Our Parsi Rich Have Fallen on Evil Days: A Sharp Account of the Community in the 19th Century
An excerpt from the book ‘I am the Widow: An Intellectual Biography of Behramji Malabari’ by Harmony Siganporia.
Behramji Malabari (1853-1912) was a social reformer, journalist, poet, travel writer/ethnographer and vital catalyst of change, who did much to shape the national reform discourse in late-19th century Western India. Born in Baroda and raised in Surat, Malabari moved to Bombay at age 15 and the metropolis became the central site of his myriad investigations into identity and reform, including questions on what it meant to be a Parsi in this city, at the heart of Empire, as opposed to in rural Gujarat.
Malabari had two biographies written about him before he was 40; another shortly after his death in 1912, and then disappeared almost completely from the pages of both Parsi and national reform histories, reduced at best to a mere footnote. I am the Widow: An Intellectual Biography of Behramji Malabari (Orient Blackswan, 2018) attempts to examine the reasons for this erasure. The following excerpt is drawn from its analysis of Malabari’s scathing indictment of some sections of the Bombay (and wider) Parsi community at the turn of the 19th-century.
We now turn to Malabari’s reading of the Parsi community in his chapter on them in Gujarat and the Gujaratis (1882) which marks the beginning of a career-spanning musing about the writer’s community, its place in India, and his place within it as a social reformer. The chapter essentially deals with the condition of the rural, more conservative Parsi community settled in Gujarat, and not their peers in ‘reformed’ Bombay. Sounding a note of ominous doom at the outset, Malabari starts by saying that the Parsis of Surat – long the “head-quarters” of the community –“have fallen upon evil days”. This is largely because the “Shettia” or aristocratic class has become “by training, lazy, listless, gregarious… grovelling for generations in one and the same groove”. To his mind, this class cannot understand patriotism, by which he means more than mere loyalty to the British crown: patriotism here seems to be invested with that spirit of public service which marks – to one such as him – the entire colonial enterprise. Neither do they remember the virtue of “charity…the very basis of their grand old faith”. His choice of the distancing ‘their’ can be read as follows: he does not, by virtue of habit and present circumstance, number himself in the list of Parsi ‘Gujaratis’. This can be read as a further bid to place or project himself as Parsi, but simultaneously and importantly, more than Parsi; to stake a claim for himself as a national reformer.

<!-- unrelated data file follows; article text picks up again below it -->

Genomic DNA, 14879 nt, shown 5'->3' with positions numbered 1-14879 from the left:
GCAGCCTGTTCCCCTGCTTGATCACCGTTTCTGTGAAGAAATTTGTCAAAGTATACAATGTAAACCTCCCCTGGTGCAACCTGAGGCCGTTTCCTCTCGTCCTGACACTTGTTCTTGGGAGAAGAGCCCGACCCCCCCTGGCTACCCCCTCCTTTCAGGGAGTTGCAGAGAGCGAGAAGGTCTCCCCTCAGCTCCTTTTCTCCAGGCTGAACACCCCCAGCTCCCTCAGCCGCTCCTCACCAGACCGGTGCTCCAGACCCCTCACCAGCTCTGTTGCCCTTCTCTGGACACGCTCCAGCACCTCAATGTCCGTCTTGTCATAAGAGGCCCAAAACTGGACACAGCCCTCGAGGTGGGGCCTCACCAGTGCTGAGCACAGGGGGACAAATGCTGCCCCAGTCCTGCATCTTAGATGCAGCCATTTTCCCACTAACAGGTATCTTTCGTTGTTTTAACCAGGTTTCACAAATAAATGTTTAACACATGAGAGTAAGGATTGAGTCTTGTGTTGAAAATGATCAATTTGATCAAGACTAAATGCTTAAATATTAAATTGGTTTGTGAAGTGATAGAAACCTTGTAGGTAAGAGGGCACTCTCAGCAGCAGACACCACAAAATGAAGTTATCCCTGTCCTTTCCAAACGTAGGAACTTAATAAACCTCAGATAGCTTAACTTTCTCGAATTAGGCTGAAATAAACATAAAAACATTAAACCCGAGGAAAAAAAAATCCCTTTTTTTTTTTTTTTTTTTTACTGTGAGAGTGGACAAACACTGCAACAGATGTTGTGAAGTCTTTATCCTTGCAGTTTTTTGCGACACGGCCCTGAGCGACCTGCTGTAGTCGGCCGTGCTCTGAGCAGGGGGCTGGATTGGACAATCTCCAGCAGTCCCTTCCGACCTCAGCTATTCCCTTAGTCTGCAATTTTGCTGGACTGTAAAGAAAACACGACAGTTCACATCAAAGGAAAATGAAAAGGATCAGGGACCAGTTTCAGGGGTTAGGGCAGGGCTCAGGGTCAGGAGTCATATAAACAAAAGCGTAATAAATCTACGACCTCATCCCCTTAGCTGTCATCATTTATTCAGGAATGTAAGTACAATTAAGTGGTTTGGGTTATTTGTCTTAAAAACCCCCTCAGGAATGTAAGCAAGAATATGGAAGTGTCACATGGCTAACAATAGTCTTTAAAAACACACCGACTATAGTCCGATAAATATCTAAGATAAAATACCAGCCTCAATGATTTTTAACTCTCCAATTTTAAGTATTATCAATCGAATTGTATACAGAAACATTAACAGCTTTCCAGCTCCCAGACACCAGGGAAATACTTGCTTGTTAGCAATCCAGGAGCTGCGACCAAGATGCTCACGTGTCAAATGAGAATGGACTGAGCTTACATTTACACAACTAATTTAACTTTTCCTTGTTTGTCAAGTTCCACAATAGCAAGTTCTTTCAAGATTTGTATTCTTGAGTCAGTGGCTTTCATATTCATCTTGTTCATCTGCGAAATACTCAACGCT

Malabari explains his grievances by elaborating, “No doubt our Shetts are loyal to the British Crown; but to what ruling power have they ever been disloyal? Loyalty is their policy, their interest”, and not a matter of ethical or philosophical consent. Tongue firmly in cheek, he adds that he has no further quarrel with these ‘Shetts’, who are largely “honest, peace-loving citizens” who seldom beat their wives, and have only a few “old-gentlemanly vices” to counterbalance their many “old-gentlemanly virtues”. The Sheths in Bombay, he holds, come out a little better than the ones in the countryside, but even they are not spared from the problems that are attendant to ‘priestly influence’. Malabari then proceeds to discuss the relative merits (or lack thereof) of the Parsi Panchayat as an institution. It is, he says, “a highly respectable body” before qualifying the statement by adding, “but it seems to be a body without a soul”. Making clear the disdain in which he holds the orthodox faction which controls this institution, his description of the Panchayat Sheth is as hilarious as it is acutely sarcastic. He writes that this Sheth is, as a rule: